Fundamentals of Solid-State Welding
This article discusses three distinct mechanisms of bonding for solid-state (forge) welding processes, namely, contaminant displacement/interatomic bonding, dissociation of retained oxides, and decomposition of the interfacial structure. It explains the processes that can be characterized as having two stages: heating and forging. The article also includes a table that illustrates weld strengths as a function of annealing temperature for a range of materials.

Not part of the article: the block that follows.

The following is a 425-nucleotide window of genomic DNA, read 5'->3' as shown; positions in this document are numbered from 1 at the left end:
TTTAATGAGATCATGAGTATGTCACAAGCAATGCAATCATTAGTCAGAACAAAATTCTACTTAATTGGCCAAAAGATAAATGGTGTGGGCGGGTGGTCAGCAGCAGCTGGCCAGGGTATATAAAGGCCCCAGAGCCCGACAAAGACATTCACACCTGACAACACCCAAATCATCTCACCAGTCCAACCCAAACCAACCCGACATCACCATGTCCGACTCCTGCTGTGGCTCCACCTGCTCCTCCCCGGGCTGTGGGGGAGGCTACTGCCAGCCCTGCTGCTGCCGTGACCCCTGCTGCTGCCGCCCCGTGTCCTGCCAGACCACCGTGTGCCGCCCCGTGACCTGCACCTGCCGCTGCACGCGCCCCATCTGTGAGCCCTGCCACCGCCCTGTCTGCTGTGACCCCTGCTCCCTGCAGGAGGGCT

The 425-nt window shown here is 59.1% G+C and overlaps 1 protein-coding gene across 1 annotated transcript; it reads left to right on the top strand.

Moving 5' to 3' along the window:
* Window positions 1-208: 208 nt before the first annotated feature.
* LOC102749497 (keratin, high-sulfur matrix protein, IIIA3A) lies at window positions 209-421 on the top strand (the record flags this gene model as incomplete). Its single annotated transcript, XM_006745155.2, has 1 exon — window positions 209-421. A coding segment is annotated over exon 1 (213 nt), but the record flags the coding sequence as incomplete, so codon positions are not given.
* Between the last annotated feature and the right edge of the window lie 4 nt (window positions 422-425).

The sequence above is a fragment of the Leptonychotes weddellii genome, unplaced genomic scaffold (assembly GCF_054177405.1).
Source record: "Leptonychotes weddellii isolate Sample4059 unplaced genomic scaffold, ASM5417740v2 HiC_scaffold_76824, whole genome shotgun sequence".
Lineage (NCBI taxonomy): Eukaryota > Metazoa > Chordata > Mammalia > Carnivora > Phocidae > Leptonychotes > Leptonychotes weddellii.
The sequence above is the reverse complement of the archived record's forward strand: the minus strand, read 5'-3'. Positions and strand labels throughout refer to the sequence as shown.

Friction welding (FRW) is a solid-state welding process in which the heat for welding is produced by the relative motion of the two interfaces being joined. This article provides an outline of the mechanisms of friction heating and discusses the two principal FRW methods: direct-drive welding and inertia-drive welding. It summarizes the similar and dissimilar metals that can be joined by FRW and discusses the metallurgical considerations that govern the properties of the resulting weld.